The goal here is to provide a “safer client experience” that will authenticate senders and help identify untrusted senders, helping to protect your system from spam and phishing campaigns, the tech giant explained.

While Office 365 is already pretty secure, Microsoft maintains the only way to beat hackers and other Internet nuisances is to keep one step ahead.

A Simple RACI Chart for File Share Clean Up

As you check off the tasks in the work breakdown structure of the file share clean-up project, certain persons within the organization will be quite vocal. One way to clarify the roles and their responsibilities is via the mechanism of a simple RACI chart. Remember: simple is elegant.

Discussion Point: Security Experts Respond to the State of the Union Address

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Cybersecurity wasn't even the stuff of dreams when George Washington delivered the first State of the Union message to Congress on Jan. 8, 1790. But fast forward to 2015 and there it was, playing a prominent role in Barack Obama's annual address to the nation.

Obama called for better cybersecurity in his televised address last night, urging Congress to pass legislation that will improve computer protection. “No foreign nation, no hacker, should be able to shut down our networks, steal our trade secrets or invade the privacy of American families, especially our kids,” he said.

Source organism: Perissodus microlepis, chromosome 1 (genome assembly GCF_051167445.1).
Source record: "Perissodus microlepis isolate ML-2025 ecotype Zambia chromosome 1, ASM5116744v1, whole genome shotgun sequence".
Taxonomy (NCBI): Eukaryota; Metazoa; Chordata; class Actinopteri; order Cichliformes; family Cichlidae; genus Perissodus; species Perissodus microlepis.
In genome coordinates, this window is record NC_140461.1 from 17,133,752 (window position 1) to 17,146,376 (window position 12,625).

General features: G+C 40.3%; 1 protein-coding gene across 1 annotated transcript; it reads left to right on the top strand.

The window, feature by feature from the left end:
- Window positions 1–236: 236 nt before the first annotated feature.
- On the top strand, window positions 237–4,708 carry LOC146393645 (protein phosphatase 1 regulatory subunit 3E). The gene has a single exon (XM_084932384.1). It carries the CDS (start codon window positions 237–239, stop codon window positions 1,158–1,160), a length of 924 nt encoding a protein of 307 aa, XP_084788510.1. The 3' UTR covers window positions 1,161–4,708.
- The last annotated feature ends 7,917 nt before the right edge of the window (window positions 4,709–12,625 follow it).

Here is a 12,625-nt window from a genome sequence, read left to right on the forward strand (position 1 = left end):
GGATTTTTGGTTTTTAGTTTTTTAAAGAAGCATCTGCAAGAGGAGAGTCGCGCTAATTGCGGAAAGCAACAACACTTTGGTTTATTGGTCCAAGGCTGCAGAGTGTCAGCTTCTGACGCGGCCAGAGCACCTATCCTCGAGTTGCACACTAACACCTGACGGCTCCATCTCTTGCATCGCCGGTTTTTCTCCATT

Making EFSS More Than Just a Bucket for Content

2015-20-January-Jeetu-Patel-2.jpgOver the holidays I had the opportunity to trade some emails with Jeetu Patel on the future of the Enterprise File Sync and Share (EFSS) industry. Patel is general manager of Syncplicity, a business unit of EMC.

Prior to leading Syncplicity, Patel was Chief Strategy Officer of EMC's Information Intelligence Group (IIG). He was responsible for orchestrating and driving cross-category product vision, growth strategy, innovation agenda, cloud computing and big data initiatives. Additionally, he headed Worldwide Marketing for IIG, where he was responsible for product marketing, thought leadership, as well as competitive, vertical and solutions marketing.

Can Egnyte Snuff Box's IPO Fire?

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Egnyte CEO Vineet Jain makes no apologies. He handpicked today to reveal that his company is raising the stakes in Enterprise Sync and Share (EFSS), just a few days before Box’s IPO. The latter is expected to start trading on the New York Stock Exchange at the end of the week — on Jan. 23.

Jain said Egnyte initially planned to make its announcement on Jan. 27. But he didn’t want to chance Egnyte getting grouped in with Box should its IPO disappoint. “We don’t want to be defined by the way the market reacts to Box,” he said.

Of course Jain, whose company might be seen as a Box competitor (they are both named in the same Gartner MQ report as well as Forrester Wave), made it clear that though both companies provide solutions around file sharing, they are quite different.

“EFSS is table stakes,” he said. Box co-founder and CEO, Aaron Levie has said this too. Ditto for the CEO’s of a dozen other competing vendors.